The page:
If you live in Los Angeles and work in a news outlet, chances are you’ve moseyed on down to Shia LaBeouf’s art exhibit, #IAMSORRY, where the Transformers star and toothless plagiarist sits alone in a room, with a bag over his head, constantly crying. You can give him tweets or shower him with Hershey’s kisses, you can get him to take off the bag and take a picture…that’s about it.
Mr. LaBeouf has installed himself directly outside of Buzzfeed’s LA offices for this “performance,” in conjunction with Nastja Säde Rönkkö and Luke Turner, so there is no lack of articles online about what it’s like to be trapped in a room with him. But as I am currently on the East Coast, and I imagine that there’s not much of a difference, I just sat alone in a room this morning with a screengrab of Shia’s face. Here is what happened.
off the record
Somewhere in between publishing all those crazily addictive and horribly inaccurate quizzes (we are SO not the cheers beers emoji), BuzzFeed published a style guide. They’re hoping to standardize the way we write stuff on the Internet.
The style guide clarifies important spelling-related quandaries, like “baby daddy, baby mama (two words),” and “chocolaty (not ‘chocolatey’)” (we’re not sure if we agree with that one). It also outlines the acceptable terminology for covering various specific, relevant topics, like LGBT issues, music and recipes. Finally, it outlines an extensive corrections policy.
You don’t want to make Jerry Seinfeld angry, as Peter Lauria, business editor at Buzzfeed, found out during a snowy Monday night conversation with the comedy guru. Held in conjunction with CBS’s This Morning, BuzzFeed Brews, a live-streamed event, revealed what some of us Jerry-heads have known for awhile: We won’t like him when he’s angry.
“This really pisses me off,” Mr. Seinfeld said, after snarling at Mr. Lauria for questioning his use of mainly “white males” in his web series Comedians in Cars Getting Coffee. “Take a look over here, Peter,” he bristled. “What do you see? A lot of whiteys.”
We all spend way too much time thinking about Girls, and this is going to be a problem for us. You know that dark feeling in the pit of your stomach every January contemplating how many more Girls-based articles you are going to have to read/write before Hannah Horvath sees her shadow in March? That’s Groundhog Girls Syndrome, and it’s a real thing that a lot of us suffer from, and as of yet there is no medication for it.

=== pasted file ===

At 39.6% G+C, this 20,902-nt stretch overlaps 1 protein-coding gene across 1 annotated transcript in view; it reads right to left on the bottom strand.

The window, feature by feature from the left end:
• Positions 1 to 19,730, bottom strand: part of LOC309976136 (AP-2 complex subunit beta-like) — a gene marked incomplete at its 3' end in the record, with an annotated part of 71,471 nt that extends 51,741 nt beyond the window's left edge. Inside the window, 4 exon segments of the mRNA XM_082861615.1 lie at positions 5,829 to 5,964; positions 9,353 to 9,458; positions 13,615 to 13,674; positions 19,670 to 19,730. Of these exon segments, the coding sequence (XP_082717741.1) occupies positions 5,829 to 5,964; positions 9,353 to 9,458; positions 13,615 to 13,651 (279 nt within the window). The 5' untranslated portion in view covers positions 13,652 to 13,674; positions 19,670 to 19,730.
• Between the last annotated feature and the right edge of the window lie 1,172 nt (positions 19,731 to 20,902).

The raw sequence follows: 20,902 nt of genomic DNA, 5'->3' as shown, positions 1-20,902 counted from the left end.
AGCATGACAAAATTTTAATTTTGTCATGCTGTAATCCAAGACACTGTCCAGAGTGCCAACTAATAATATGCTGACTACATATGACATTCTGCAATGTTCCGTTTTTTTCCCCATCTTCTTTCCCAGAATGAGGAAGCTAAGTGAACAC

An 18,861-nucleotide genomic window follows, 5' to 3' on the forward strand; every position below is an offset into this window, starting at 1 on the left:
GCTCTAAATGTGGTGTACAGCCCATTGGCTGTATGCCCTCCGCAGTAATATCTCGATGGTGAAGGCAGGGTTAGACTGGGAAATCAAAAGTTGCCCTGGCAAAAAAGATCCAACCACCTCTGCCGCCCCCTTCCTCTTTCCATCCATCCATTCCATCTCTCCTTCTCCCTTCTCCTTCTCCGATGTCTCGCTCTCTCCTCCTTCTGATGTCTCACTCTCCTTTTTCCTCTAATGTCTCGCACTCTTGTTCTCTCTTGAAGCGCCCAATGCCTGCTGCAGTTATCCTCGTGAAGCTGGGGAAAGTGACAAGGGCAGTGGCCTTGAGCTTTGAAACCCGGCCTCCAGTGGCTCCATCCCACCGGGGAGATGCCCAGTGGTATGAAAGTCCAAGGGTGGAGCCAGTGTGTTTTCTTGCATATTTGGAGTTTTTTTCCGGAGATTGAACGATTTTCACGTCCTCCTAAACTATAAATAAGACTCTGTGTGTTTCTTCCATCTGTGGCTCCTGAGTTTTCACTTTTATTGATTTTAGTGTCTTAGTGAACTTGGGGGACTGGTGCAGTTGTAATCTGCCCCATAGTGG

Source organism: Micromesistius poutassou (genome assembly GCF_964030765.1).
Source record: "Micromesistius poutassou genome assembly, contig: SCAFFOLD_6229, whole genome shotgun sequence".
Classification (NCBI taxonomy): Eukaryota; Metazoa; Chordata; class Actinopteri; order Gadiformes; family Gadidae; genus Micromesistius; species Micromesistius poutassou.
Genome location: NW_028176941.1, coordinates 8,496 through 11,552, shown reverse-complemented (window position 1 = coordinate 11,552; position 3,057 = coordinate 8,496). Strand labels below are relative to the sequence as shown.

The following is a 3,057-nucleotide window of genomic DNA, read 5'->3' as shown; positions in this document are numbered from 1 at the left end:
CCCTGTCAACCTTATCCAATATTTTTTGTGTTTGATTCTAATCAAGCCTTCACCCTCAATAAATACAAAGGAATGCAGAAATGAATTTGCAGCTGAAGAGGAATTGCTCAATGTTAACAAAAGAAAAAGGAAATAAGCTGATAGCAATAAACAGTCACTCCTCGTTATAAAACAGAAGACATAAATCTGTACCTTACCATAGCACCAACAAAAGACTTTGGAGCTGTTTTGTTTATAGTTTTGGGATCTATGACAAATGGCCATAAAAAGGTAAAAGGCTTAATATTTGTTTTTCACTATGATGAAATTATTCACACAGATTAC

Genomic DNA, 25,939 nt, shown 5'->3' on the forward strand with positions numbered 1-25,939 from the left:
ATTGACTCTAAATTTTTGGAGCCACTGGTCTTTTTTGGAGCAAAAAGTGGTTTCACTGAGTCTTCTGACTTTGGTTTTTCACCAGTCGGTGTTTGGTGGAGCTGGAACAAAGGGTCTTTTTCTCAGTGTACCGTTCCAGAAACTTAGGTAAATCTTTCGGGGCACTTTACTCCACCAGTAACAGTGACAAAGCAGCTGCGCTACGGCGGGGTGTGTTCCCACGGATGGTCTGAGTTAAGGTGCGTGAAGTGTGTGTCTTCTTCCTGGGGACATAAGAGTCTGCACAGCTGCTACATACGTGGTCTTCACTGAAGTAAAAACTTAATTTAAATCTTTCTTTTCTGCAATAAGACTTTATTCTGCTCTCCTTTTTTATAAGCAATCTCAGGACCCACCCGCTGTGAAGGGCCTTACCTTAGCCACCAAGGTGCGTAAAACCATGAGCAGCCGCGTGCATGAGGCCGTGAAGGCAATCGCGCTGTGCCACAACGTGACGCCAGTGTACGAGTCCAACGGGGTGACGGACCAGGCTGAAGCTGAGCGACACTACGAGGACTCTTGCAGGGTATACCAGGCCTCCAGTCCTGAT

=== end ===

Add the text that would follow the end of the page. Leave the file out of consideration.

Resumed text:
However, we can get help, incrementally: Every couple hours, we try to assuage our crushing Girls-themed ennui by checking out some light-hearted fan fiction or art dedicated to our “voice of the generation” programming. Here are our five current favorites.
Listicles count as news, don’t they?
We know that it’s slushy and snowy and rainy and holiday-y and we’re all hung over even though it’s only Tuesday. But I stayed up all night trying to see if I could draw a picture of a dog if I looked at enough photos of them on the Internet, and I still managed to get into the office today. So come on, people! Pick up the slack. Don’t make me regret buying all those additional illustrator tools on Paper at 4 a.m.!*
The Daily Show
When DuJour magazine launched last summer, founder and CEO Jason Binn made the glossy’s missive clear: It was a luxury publication, in every sense of the word. The print edition would only be sent to the nation’s top-earners, the 1% demo who fit one of the five criteria, which included filters like “a home valued at a million and a half, or a quarter of a million dollar income, or a $5,000,000 net worth, or a charitable donation of $10,000,” according to Mr. Binn.
The online DuJour.com was partly its own creature, with original content and a larger readership base–accesible to any commoner with a modem–but it was still under the same brand which cultivated an air of exclusivity and wealth. So color us shocked to read today about DuJour Media’s partnership with Buzzfeed, of all places, for a project called “Tell Us About Your Selfie.”
Around the town
Last night, The Daily Show criticized news outlets for failing to cover a credit default swap scheme by Blackstone Group that was first reported by Bloomberg News back in October.
Newsweek will print once again. (New York Times)
David Weigel calls out BuzzFeed’s “no haters” policy after the website wrote about what turned out to be a hoax. (DavidWeigel.com)
Around the town
BuzzFeed had a good November–more than 133 million unique visitors good. But although that traffic surpassed Gawker’s, Nick Denton sent a calming email to his employees to remind them that it’s not all doom and gloom.
British Prime Minister David Cameron might “act” against newspapers that publish “damaging” information leaked by Edward Snowden. ”…if [the papers] don’t demonstrate some social responsibility it would be very difficult for government to stand back and not to act,” Mr. Cameron said in the House of Commons. Watch out, Guardian. (BBC)